Q&A: Do I need trekking poles on the Camino de Santiago?
To sum it up quickly: YES!
My mom reminded me the other day that I could not stop talking about my trekking poles when I returned from the Camino. I loved them so much! Prior to the pilgrimage, I had never used trekking poles. I thought they were something for older people, people with injuries or hardcore hikers summiting big mountains. I didn’t think they were needed for someone like me, who is young, healthy and not an extreme outdoorswoman. Oh how I was wrong!
Benefits of Trekking Poles
The main reason for trekking poles is to offer support to the rest of your body while you hike. Poles reduce the impact on your legs, knees, ankles and other joints. There were times when the terrain was hilly and I felt so grateful to have that extra boost of support from my trekking poles.
Stability is important, too. Especially if you plan to carry a heavy backpack, having four anchors to the ground (legs and poles), like a chair, will provide stability and help prevent falls or missteps that could lead to injury.
Trekking poles are also supposed to help with speed. If you are a skier, you know that using your poles can propel you forward on the slopes. The same is true with trekking poles.
Lastly, and this might just be my personal opinion, when I used my poles I felt like a badass. Once I got my groove on the first day I was cruising and it felt amazing. Also, as a woman traveling alone, I liked the idea I had a big stick I could use to defend myself. On guard!
How To Pick the Right Trekking Poles
Trekking poles are pretty much unisex. They vary based on size, cool features and color. First thing is to narrow pole options based on your height.
Pole lengths are typically between 26 – 53 inches long. There are suggested pole length charts online. What I have found is the following:
If you are under 61 inches tall, poles length ~39 inches
If you are 61 – 67 inches tall, poles length ~ 43 inches
If you are 68 –71 inches tall, poles length ~ 47 inches
If you are over 68 inches tall, poles length ~ 51 inches
Next, what kind of features do you want? There are some super fancy poles that are adjustable, absorb shock, ultra-light, and some even have camera mounts on them! I picked adjustable poles so that I could fit them on my pack and adjust the length for hills. That was a really great feature. Also, mine were very light and had grips that were smaller (made for women), features that I really appreciated over time.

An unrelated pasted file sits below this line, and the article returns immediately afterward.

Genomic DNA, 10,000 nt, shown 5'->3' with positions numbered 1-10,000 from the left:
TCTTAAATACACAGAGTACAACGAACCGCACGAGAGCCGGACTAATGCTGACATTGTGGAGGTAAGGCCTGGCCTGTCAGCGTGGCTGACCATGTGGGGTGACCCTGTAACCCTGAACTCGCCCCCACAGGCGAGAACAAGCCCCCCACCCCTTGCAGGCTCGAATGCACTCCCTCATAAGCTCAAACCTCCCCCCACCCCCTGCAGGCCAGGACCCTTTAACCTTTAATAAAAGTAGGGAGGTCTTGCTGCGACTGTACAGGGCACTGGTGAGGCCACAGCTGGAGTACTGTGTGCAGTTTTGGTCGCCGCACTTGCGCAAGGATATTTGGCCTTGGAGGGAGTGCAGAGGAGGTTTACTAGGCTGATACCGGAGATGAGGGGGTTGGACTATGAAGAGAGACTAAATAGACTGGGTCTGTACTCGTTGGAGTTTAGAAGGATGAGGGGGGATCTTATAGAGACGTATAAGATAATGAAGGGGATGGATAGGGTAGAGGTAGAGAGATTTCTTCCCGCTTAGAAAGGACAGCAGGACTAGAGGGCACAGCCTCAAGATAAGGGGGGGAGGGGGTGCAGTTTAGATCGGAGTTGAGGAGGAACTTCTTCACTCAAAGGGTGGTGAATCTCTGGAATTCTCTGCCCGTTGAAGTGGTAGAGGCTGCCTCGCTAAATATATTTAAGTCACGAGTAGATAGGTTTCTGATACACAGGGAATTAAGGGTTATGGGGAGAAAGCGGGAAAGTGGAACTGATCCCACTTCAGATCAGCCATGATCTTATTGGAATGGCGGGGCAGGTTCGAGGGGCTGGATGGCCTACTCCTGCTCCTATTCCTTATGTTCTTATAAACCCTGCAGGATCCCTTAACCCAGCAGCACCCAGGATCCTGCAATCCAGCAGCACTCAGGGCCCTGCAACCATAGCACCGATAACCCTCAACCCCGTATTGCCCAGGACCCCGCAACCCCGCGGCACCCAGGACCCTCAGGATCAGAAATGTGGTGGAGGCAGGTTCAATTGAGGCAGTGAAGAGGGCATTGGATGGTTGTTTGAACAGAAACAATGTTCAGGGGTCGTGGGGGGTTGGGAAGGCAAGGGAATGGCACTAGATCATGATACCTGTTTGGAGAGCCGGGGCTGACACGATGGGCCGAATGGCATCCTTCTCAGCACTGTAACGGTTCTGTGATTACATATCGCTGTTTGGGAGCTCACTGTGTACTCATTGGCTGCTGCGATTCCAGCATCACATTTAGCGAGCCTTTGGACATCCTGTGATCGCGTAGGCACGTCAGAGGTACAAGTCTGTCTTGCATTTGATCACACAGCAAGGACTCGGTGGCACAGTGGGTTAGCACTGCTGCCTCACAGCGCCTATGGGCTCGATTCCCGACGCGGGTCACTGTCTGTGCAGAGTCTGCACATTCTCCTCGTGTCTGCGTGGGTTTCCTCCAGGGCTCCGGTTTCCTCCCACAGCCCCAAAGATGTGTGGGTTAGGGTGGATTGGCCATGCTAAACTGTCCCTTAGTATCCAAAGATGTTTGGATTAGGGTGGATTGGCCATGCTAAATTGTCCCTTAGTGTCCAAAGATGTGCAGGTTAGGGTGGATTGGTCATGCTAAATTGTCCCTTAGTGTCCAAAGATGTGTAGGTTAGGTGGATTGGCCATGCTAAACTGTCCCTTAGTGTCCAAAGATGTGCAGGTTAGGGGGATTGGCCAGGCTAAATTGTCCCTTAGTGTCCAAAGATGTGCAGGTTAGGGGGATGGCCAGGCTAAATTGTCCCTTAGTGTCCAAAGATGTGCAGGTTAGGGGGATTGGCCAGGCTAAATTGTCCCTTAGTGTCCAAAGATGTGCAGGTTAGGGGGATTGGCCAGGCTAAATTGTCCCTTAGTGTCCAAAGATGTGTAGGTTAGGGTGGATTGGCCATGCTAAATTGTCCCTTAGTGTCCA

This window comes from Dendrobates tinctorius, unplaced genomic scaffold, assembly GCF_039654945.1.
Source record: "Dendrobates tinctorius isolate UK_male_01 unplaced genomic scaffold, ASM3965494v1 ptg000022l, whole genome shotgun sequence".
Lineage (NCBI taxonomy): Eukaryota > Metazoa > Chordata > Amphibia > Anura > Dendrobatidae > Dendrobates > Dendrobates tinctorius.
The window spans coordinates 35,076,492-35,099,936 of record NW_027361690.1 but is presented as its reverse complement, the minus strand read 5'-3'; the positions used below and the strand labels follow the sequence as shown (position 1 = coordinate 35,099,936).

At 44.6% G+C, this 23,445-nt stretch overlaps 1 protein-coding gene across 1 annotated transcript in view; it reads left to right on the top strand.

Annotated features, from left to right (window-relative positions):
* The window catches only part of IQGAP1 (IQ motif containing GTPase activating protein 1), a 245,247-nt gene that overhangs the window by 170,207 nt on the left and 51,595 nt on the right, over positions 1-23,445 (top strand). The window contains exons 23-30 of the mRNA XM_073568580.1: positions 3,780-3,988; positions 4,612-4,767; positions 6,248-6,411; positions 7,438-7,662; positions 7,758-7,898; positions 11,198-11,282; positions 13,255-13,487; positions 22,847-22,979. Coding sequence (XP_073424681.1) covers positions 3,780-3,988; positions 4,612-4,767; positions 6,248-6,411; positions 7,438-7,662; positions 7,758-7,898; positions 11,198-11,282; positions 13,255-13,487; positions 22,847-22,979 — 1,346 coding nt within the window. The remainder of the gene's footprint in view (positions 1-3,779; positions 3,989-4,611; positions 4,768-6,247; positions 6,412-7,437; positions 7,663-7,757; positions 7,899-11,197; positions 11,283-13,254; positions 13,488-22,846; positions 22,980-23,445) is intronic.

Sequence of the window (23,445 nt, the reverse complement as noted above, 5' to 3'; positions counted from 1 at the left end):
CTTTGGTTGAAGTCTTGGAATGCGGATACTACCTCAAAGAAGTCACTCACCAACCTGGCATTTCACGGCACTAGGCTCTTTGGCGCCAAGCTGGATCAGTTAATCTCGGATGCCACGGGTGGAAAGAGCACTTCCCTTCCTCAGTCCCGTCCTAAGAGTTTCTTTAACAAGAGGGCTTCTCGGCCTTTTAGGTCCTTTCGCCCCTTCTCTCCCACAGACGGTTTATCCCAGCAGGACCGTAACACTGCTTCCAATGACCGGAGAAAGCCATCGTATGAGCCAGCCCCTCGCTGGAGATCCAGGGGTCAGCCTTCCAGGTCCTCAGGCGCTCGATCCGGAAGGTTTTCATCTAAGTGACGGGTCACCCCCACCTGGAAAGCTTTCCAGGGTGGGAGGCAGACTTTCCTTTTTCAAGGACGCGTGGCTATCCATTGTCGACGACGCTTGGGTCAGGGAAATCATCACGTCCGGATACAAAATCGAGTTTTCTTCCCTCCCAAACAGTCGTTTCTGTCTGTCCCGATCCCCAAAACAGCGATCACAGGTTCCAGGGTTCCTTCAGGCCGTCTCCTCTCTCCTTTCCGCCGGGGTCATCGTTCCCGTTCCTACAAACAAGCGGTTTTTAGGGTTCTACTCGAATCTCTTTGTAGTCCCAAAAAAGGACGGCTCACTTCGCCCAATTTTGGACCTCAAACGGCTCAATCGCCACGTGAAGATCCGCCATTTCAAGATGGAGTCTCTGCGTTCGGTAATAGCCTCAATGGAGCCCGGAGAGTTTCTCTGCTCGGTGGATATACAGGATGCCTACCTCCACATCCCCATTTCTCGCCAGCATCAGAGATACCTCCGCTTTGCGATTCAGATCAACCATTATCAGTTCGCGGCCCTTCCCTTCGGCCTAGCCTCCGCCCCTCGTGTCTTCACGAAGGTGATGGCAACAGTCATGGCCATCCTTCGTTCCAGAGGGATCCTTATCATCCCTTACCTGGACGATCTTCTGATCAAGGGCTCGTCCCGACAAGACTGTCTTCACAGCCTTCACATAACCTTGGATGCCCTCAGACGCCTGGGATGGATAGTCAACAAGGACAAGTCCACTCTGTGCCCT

Here is a link the online amazon store for trekking poles. There are many affordable options.
Here is what I recommend:
How To Use Trekking Poles
The night before I started the Camino I was literally up late watching ‘how to use trekking poles’ videos on the Internet! I was excited to use my gear on Day 1 and I wanted to get it right. Funny enough, one of the first conversations I had with Becky (See Pilgrim Profile: Becky) was on trekking pole tips.
Here is the simplest guidance I can give you:
Adjust your poles so that when you grip the poles your arm has a 90-degree bend at your elbow. Think good ergonomics at the keyboard.
Next, place your hand upward through the strap and then grip the handle like you are going to shake someone’s hand. This tip helps support your wrists while you are walking. It is also helpful to use the straps in case your hand slips and you drop a pole. With a heavy pack the last thing you want to do is bend over to pick something up from the ground.
I employed the alternating stride technique on the Camino. Basically, when you place your left foot down your right pole hits the ground at the same time. If you are a runner this should make sense to you as your arm propels you forward as the opposite foot hits the ground.
You want to make sure the pole’s contact with the ground is at a 30 to 45-degree angle behind you, with your hand over the point of contact on the ground. This helps propel you forward.
If your poles adjust, you can shorten them when you are climbing and lengthen them when you are descending. These techniques maintain your stability on hills.
And that’s it. Walk normally, add a little flair with your poles and you are set!
Get out there and start practicing with your new trekking poles! Let me know how you like them. Hope this post was helpful as you prepare for your trek on the Camino de Santiago. If you want more tips for the pilgrimage, leave a comment below or subscribe to la princesa del camino newsletter. ¡Buen Camino!